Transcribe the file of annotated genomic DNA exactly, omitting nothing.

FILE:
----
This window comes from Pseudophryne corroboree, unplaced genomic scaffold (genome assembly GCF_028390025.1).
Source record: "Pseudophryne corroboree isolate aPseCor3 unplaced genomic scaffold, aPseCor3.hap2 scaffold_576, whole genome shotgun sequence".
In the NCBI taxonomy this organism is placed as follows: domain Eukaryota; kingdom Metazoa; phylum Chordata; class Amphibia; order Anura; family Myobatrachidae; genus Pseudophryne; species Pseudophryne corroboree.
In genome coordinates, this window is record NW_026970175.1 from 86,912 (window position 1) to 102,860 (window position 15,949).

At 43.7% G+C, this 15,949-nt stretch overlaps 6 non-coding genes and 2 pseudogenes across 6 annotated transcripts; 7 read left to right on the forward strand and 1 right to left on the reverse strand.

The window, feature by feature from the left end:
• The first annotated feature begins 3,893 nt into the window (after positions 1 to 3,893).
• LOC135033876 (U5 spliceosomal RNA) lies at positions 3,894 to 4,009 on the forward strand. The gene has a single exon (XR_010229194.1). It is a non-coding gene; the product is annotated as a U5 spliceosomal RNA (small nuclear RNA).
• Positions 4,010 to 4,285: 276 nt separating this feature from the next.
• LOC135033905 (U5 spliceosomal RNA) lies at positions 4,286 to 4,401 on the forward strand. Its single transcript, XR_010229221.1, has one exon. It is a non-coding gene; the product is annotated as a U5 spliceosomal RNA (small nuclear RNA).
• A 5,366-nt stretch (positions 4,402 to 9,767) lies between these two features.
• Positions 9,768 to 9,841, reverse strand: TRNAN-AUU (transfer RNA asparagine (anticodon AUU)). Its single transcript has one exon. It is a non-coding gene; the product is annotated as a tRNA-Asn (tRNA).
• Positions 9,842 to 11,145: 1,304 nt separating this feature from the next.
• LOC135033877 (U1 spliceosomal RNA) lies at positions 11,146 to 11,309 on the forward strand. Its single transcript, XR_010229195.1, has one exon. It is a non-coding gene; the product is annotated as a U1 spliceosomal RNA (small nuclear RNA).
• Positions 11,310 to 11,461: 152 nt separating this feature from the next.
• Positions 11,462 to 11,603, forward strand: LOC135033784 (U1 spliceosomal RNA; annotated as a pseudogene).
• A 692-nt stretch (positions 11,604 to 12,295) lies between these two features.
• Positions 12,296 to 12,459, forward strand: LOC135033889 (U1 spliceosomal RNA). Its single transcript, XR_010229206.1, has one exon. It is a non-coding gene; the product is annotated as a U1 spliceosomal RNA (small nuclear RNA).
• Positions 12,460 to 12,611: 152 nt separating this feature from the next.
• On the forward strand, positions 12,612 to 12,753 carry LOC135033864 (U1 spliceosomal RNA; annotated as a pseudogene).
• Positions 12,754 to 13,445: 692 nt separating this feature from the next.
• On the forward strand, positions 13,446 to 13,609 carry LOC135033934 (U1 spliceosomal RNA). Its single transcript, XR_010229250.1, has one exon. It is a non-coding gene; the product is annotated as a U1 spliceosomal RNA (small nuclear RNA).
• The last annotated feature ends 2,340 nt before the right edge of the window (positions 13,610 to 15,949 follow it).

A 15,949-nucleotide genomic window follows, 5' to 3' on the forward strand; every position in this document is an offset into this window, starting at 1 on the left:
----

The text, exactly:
This window comes from Pseudophryne corroboree, unplaced genomic scaffold (genome assembly GCF_028390025.1).
Source record: "Pseudophryne corroboree isolate aPseCor3 unplaced genomic scaffold, aPseCor3.hap2 scaffold_576, whole genome shotgun sequence".
In the NCBI taxonomy this organism is placed as follows: domain Eukaryota; kingdom Metazoa; phylum Chordata; class Amphibia; order Anura; family Myobatrachidae; genus Pseudophryne; species Pseudophryne corroboree.
In genome coordinates, this window is record NW_026970175.1 from 86,912 (window position 1) to 102,860 (window position 15,949).

At 43.7% G+C, this 15,949-nt stretch overlaps 6 non-coding genes and 2 pseudogenes across 6 annotated transcripts; 7 read left to right on the forward strand and 1 right to left on the reverse strand.

The window, feature by feature from the left end:
• The first annotated feature begins 3,893 nt into the window (after positions 1 to 3,893).
• LOC135033876 (U5 spliceosomal RNA) lies at positions 3,894 to 4,009 on the forward strand. The gene has a single exon (XR_010229194.1). It is a non-coding gene; the product is annotated as a U5 spliceosomal RNA (small nuclear RNA).
• Positions 4,010 to 4,285: 276 nt separating this feature from the next.
• LOC135033905 (U5 spliceosomal RNA) lies at positions 4,286 to 4,401 on the forward strand. Its single transcript, XR_010229221.1, has one exon. It is a non-coding gene; the product is annotated as a U5 spliceosomal RNA (small nuclear RNA).
• A 5,366-nt stretch (positions 4,402 to 9,767) lies between these two features.
• Positions 9,768 to 9,841, reverse strand: TRNAN-AUU (transfer RNA asparagine (anticodon AUU)). Its single transcript has one exon. It is a non-coding gene; the product is annotated as a tRNA-Asn (tRNA).
• Positions 9,842 to 11,145: 1,304 nt separating this feature from the next.
• LOC135033877 (U1 spliceosomal RNA) lies at positions 11,146 to 11,309 on the forward strand. Its single transcript, XR_010229195.1, has one exon. It is a non-coding gene; the product is annotated as a U1 spliceosomal RNA (small nuclear RNA).
• Positions 11,310 to 11,461: 152 nt separating this feature from the next.
• Positions 11,462 to 11,603, forward strand: LOC135033784 (U1 spliceosomal RNA; annotated as a pseudogene).
• A 692-nt stretch (positions 11,604 to 12,295) lies between these two features.
• Positions 12,296 to 12,459, forward strand: LOC135033889 (U1 spliceosomal RNA). Its single transcript, XR_010229206.1, has one exon. It is a non-coding gene; the product is annotated as a U1 spliceosomal RNA (small nuclear RNA).
• Positions 12,460 to 12,611: 152 nt separating this feature from the next.
• On the forward strand, positions 12,612 to 12,753 carry LOC135033864 (U1 spliceosomal RNA; annotated as a pseudogene).
• Positions 12,754 to 13,445: 692 nt separating this feature from the next.
• On the forward strand, positions 13,446 to 13,609 carry LOC135033934 (U1 spliceosomal RNA). Its single transcript, XR_010229250.1, has one exon. It is a non-coding gene; the product is annotated as a U1 spliceosomal RNA (small nuclear RNA).
• The last annotated feature ends 2,340 nt before the right edge of the window (positions 13,610 to 15,949 follow it).

A 15,949-nucleotide genomic window follows, 5' to 3' on the forward strand; every position in this document is an offset into this window, starting at 1 on the left: